GHS Cries Over Neonatal Death

The Participants 

The Director General of Ghana Health Service Dr. Patrick Kuma Aboagye has revealed that one of the greatest challenges contributing to neonatal death in Ghana is the lack of access to health care, particularly in the rural areas.

According to him, even though the current records indicate that in 2017 newborn death dropped from 43 per 1,000 births to about 25 per 1,000 births, the Ghana Health Service is yet to come out with another survey probably next year.

Dr. Kuma Aboagye revealed this in an interview with the media during the 10th Annual Newborn Stakeholders’ Conference held in Koforidua, the Eastern Regional capital under the theme “Accelerating Newborn Survival and Wellbeing: Massive Scale-Up of Key Interventions for Impact”.

The 10th Annual conference was partnered by representatives from USAID, Unicef, and World Health Organization (WHO).

He further explained, “one of our greatest challenges is access to health care, especially in the rural area in the hard-to-reach areas in the country, the disease that affects children and newborn babies are in Accra, is in the village, is in the hard to reach and the over banks river areas so what we are trying to look at is how do we reach them with the few expertise and equipment we have”.

He also highlights that mitigating the challenges of access to health care, for now, does not require a high-tech service, therefore the Ghana Health Service will soon introduce an ICT- based customer care next year to be able to reach pregnant women in the rural areas who do not have access to health care services.

“To be able to reach them even at that far distance, we are going to introduce a technology which is an ICT- based customer care not for the rich but for the poor to ensure that we create access for them to improve quality of care and that will be a faster way of making us reach more of our newborns and pregnant women within the resources that we have now,” he said.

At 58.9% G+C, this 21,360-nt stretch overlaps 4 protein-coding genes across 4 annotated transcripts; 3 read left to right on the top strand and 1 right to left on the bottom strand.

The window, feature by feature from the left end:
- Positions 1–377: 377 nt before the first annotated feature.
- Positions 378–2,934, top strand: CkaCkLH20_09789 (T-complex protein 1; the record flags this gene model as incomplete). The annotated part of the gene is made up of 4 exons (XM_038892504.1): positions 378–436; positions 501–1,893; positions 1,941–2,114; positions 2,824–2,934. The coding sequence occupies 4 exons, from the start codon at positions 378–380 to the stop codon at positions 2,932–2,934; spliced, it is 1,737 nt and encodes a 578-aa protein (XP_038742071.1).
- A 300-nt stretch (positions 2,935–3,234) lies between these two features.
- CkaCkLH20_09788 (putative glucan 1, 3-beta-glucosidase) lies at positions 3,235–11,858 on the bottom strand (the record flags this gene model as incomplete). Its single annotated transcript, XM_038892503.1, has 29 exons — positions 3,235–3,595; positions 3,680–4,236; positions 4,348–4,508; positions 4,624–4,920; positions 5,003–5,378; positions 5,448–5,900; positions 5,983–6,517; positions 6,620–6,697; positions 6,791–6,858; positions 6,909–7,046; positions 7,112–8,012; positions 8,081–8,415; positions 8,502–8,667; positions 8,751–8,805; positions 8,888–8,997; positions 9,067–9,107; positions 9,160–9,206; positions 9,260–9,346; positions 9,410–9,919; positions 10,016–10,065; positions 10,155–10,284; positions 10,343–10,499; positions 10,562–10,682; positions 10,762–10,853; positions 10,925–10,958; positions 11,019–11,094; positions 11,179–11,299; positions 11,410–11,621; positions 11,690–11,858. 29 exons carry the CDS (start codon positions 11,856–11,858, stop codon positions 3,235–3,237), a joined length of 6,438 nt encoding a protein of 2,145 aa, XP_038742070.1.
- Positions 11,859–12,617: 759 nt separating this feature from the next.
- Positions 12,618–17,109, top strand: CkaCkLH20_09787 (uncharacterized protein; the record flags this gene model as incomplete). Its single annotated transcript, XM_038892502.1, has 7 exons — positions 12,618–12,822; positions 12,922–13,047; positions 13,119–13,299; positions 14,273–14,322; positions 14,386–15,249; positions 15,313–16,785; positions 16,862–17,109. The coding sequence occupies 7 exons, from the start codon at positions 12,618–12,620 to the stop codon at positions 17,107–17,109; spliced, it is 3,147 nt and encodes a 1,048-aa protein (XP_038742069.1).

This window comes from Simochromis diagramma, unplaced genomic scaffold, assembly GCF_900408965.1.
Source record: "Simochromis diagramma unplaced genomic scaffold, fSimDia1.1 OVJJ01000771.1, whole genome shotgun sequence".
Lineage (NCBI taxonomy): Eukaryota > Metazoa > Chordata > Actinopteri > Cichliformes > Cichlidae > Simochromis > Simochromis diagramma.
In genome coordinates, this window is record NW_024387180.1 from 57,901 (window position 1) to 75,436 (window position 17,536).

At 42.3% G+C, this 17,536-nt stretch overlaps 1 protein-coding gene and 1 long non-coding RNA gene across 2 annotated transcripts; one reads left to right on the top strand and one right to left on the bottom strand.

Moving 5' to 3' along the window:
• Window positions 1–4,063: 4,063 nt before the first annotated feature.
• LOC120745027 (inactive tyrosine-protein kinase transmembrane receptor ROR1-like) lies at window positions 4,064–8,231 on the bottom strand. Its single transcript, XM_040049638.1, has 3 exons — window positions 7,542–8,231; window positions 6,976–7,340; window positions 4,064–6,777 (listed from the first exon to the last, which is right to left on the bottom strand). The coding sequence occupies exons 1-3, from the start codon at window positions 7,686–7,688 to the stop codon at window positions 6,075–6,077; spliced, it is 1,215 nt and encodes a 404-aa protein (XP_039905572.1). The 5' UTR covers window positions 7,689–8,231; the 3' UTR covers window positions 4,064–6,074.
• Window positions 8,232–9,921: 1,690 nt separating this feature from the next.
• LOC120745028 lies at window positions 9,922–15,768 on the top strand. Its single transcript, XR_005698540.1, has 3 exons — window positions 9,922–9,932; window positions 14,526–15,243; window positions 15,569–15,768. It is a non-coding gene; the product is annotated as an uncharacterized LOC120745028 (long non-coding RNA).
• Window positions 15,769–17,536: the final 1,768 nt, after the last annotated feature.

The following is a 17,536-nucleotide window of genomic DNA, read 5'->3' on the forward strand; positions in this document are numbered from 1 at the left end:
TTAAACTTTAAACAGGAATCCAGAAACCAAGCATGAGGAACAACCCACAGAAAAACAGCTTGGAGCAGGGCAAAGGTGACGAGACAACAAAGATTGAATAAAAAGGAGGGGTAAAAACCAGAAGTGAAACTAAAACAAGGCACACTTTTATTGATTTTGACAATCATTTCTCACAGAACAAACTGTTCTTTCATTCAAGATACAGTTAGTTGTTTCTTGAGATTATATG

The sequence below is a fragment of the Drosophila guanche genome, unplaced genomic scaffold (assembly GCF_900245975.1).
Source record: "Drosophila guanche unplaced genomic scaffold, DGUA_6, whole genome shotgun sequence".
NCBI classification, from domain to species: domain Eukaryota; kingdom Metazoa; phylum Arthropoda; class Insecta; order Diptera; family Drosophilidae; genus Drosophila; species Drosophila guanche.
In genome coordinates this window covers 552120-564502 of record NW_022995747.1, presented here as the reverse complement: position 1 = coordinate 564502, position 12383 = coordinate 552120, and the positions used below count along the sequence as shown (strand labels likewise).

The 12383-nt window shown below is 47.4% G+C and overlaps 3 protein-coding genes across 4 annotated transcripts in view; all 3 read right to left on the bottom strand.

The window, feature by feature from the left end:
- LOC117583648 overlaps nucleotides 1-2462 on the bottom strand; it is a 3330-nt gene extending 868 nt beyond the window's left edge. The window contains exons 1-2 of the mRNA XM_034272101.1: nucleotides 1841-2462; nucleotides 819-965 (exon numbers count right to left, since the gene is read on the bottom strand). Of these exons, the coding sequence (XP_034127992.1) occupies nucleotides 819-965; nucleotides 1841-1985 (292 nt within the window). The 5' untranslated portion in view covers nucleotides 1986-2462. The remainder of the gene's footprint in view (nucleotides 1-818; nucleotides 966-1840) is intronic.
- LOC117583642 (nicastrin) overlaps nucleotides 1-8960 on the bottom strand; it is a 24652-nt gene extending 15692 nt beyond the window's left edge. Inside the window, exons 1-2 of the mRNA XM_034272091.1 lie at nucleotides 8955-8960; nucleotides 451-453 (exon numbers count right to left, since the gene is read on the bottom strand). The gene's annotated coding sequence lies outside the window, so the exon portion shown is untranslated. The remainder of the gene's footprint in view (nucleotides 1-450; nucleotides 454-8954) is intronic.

The Regional Director of Health, Dr. Winfred Ofosu expressed concern that the Eastern Region currently does not have a neonatologist which makes the situation even more difficult to deal with as neonatal mortalities in the region persist.

He said, “we don’t have any neonatologists in the Eastern region even though we have pediatricians so that is the aspect of human including the neonatal nurses, we don’t have them so this forms a gap as far as caring for newborn babies is concerned, and also there is issues of infrastructure, equipment like incubators and some kangaroo mother care a space where the mothers will rest but never the less, within these challenges the health care workers are making some good efforts”.

He also indicated that in the last year 2021 neonatal mortality in the Eastern region was 6.7 per thousand life birth and in 2020, it stood at 8.2 per thousand life birth, therefore there was a significant improvement from 2020 to 2021 regarding neonatal mortality in the Eastern region.

On the other hand, a presentation by Dr. Alexander Manu, who is a lecturer at the School of Public Health- UG and focused presentation on ‘Assessment of Newborn Care unit in Ghana’ revealed that 25,800 babies died over just three years of stillbirth or neonatal death.

BY Daniel Bampoe